10 Cloverfield Lane
March 17, 2016
10 Cloverfield Lane (** ½) PG 13
Regarding 10 Cloverfield Lane, the good news is that producer J.J. Abrams’ semi-sequel to the 2008 sci fi opus Cloverfield is at least three fourths of a good film. Up until the final ten minutes, it manages to keep suspense at a fever pitch and viewer interest at a maximum, thanks to some great performances and a genuine sense of mystery. And then—and you know it’s coming—the filmmaker’s attempt to meld the film’s first 90 minutes with a finale that’s designed to tie in with the initial Cloverfield installment and that’s where things fall completely apart. The finale feels as if it came from an entirely different movie altogether and serves mostly to negate all the good will that the film has engendered during its admittedly intriguing beginning and mid section. What’s left is a moderately interesting exercise in the suspense film genre with nothing much to recommend it outside of the good performances found therein.
The film begins by introducing us to the character of Michelle (NC native Mary Elizabeth Winstead), who’s in the midst of leaving her boyfriend (a surprise voice over cameo that I won’t reveal here).
Goodman, Winstead & Gallagher in 10 Cloverfield Lane
Michelle is driving along after making her exit from her failing relationship and arguing with her soon to be ex over the phone, when a vehicle suddenly plunges into her car and sends her into a tailspin. Next thing you know, Michelle is being held captive in a fallout shelter of some sort. Her captor, Howard (John Goodman), warns her that to try to escape would cause imminent death due to the fallout above ground from a device of some sort that’s been detonated. Michelle soon discovers she’s not the only one being held captive after discovering that Howard’s former neighbor, Emmet (John Gallagher, Jr.) is also living in the underground bunker.
Michelle has her suspicions that Howard isn’t on the up and up but Howard, along with Emmet, eventually allays her fears and, for a while, the trio live a blissful existence. That is until Michelle begins snooping about and discovers that perhaps things aren’t what they seem.
Director Dan Trachtenberg and his team of writers make the fatal mistake of attempting to cram too many genres into one film and basically the whole house of cards comes crashing down from all of the excess weight. What do you expect in a picture that wants to be a monster film, a sci fi film, a suspense film and a girl-held-hostage-by-a-crazy-man horror film? Still, with all of the story flaws, it would be hard to overlook the interesting performances from all of the cast who clearly are giving it their all. If there’s any reason to invest your time in 10 Cloverfield Lane, that would be it.
The Brothers Grimsby (**) R
Sacha Baron Cohen was, for at least the better part of a decade, one of the great satirists of modern times. Disguising himself as varied characters in his comedic projects, Cohen brilliantly skewered all facets of our contemporary culture in his own unique way and the results were quite extraordinary.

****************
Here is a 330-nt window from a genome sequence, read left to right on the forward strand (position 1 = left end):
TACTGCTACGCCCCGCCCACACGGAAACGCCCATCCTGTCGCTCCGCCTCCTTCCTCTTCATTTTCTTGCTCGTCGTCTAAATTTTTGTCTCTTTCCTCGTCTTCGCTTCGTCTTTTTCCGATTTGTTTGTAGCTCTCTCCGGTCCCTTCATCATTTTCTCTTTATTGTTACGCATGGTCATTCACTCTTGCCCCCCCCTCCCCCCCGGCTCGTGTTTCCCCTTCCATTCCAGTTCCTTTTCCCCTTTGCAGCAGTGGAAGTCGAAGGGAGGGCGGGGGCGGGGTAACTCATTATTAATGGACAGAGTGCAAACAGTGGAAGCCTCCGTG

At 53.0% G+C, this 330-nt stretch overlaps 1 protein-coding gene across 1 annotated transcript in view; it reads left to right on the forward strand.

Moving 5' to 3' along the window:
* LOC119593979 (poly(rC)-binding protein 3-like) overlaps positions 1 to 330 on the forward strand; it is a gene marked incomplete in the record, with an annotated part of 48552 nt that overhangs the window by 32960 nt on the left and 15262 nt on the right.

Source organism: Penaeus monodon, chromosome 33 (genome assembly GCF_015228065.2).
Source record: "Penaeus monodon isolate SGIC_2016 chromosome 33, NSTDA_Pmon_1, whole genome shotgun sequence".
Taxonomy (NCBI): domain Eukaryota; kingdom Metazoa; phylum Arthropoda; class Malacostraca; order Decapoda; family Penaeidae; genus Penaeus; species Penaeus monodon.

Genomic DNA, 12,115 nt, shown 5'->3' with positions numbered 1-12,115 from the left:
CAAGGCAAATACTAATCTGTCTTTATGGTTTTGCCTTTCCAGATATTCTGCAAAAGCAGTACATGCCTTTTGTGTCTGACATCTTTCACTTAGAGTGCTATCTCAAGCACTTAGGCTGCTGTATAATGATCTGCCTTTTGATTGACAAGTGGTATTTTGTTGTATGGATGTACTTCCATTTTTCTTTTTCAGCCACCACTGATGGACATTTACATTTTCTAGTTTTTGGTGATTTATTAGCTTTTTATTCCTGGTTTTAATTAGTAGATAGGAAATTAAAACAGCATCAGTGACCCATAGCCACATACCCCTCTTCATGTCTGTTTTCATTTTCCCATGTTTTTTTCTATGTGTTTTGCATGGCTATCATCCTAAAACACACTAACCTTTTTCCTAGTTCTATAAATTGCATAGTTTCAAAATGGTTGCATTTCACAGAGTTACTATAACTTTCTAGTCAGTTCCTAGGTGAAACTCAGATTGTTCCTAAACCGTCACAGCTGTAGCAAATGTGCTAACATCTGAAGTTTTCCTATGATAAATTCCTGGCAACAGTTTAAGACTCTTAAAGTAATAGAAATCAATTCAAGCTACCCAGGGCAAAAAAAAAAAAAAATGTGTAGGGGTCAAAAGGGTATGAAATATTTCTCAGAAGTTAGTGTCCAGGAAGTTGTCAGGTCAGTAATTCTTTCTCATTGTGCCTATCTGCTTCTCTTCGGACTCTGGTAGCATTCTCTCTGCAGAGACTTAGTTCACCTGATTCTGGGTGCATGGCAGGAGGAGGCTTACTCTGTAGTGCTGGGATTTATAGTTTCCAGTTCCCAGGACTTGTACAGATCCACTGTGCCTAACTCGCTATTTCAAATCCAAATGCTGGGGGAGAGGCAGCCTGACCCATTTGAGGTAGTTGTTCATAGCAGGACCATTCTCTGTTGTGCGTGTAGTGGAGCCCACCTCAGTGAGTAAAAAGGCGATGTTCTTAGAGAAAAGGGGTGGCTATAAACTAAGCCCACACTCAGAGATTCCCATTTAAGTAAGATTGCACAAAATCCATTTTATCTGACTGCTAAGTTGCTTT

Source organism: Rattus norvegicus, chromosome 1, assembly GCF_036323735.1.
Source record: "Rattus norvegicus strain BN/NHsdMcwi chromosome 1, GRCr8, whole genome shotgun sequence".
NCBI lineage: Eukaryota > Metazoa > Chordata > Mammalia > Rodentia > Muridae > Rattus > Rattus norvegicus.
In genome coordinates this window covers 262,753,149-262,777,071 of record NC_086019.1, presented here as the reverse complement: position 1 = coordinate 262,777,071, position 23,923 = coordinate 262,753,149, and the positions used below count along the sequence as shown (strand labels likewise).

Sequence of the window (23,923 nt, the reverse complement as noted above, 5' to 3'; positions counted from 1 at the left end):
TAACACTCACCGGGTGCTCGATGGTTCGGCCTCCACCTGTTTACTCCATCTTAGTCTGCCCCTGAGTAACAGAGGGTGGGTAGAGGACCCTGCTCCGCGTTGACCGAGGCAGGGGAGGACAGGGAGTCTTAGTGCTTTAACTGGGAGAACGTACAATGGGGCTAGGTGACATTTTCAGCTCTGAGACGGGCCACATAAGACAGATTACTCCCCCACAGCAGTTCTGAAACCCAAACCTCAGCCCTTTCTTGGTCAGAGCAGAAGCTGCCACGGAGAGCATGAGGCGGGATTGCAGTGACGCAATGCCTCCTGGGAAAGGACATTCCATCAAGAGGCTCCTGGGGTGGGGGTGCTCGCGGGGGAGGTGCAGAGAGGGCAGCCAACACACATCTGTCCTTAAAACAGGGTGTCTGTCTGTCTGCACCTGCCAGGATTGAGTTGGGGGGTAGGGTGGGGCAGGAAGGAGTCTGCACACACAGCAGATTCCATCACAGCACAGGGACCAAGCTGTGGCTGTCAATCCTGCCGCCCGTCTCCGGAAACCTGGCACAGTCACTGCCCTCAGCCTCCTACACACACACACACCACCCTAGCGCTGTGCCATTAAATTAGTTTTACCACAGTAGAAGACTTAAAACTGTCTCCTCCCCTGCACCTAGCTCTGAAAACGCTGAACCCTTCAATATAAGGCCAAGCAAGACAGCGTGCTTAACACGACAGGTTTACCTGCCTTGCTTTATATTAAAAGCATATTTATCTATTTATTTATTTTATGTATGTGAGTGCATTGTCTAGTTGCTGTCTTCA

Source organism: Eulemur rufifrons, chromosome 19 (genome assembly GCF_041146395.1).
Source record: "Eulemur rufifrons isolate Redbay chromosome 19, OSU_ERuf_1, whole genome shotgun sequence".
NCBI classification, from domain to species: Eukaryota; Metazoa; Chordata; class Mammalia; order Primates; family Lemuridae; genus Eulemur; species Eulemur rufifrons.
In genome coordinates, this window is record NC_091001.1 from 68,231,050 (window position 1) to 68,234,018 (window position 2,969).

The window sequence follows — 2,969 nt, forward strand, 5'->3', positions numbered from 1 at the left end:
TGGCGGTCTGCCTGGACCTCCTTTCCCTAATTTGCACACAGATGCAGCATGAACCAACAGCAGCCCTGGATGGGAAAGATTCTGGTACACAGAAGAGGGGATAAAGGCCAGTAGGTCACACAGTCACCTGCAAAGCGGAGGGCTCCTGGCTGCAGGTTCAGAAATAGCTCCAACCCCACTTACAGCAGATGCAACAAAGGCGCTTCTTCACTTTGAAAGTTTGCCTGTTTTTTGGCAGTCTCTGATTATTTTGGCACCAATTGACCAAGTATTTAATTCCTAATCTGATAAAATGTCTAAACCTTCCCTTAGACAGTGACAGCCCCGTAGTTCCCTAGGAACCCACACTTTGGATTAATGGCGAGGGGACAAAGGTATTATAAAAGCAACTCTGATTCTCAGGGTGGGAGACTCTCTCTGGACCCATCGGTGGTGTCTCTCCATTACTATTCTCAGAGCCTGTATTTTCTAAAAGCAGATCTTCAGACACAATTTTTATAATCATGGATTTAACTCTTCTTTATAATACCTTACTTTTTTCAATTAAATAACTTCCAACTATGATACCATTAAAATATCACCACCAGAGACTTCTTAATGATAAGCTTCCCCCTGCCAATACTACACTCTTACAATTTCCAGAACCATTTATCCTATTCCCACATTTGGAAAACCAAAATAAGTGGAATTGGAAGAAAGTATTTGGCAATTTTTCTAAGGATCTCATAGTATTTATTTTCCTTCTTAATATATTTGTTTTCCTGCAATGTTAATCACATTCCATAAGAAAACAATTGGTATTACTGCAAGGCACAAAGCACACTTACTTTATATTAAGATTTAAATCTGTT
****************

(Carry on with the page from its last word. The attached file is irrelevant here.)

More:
And then, at the dawning of the current decade, something happened. The actor-writer decided to take a new approach to filmmaking by pre-scripting his cinematic vehicles as opposed to the Candid Camera style approach used in his earlier films, Borat and Bruno. His first attempt at this in 2012, The Dictator, fell flatter than a cake being baked at high altitudes.
Every artist is certainly entitled to a misfire every now and again, but watching Cohen fall so far from the lofty perch, on which he had been sitting for so long, put me on guard. I was more than a little cautious when I heard about his latest project, The Brothers Grimsby, and it now seems I had good reason to fear. The film, though not quite as dreadful as The Dictator, still seems to be a half-baked affair. It feels more like Cohen was simply going through the motions in order to pop off what amounts to maybe three or four laugh out loud moments, at best. The rest is simply filler, unfortunately.
There is a thin plot on which Cohen and his cohorts attempt to hang their gags, but even it seems old hat. The story is basically the tale of Nobby (Sacha Baron Cohen), the not too bright father of nine, who has a fondness for plus sized women and soccer. Nobby and his brother, Sebastian (Mark Strong), were separated as kids and are now reunited after nearly three decades. Trouble is that Sebastian is a spy of the James Bond variety who certainly doesn’t need or want Nobby mucking things up. Nobby, of course, puts himself in the thick of things, and this is where the majority of the film’s varied gags come into play, including such shenanigans as hiding inside of an elephant.
One of the best performances in the film comes from Rebel Wilson, who, keeping in line with Cohen’s political incorrectness, exudes quite a sense of playful humor in regards to her physical appearance. When someone asks her when the baby’s due, she responds by stating “I’m not pregnant, just fat.’
There’s also an amusing gag involving Donald Trump during the film’s final few minutes that would have been have been a home run had it not been recycled from the first fifteen minutes of the film. Originality is not The Brothers Grimsby’s strong suit, as one can obviously tell.
Both of these movies are playing at the Carmike in Hickory and surrounding town.
Questions or comments? Write Adam at firstname.lastname@example.org.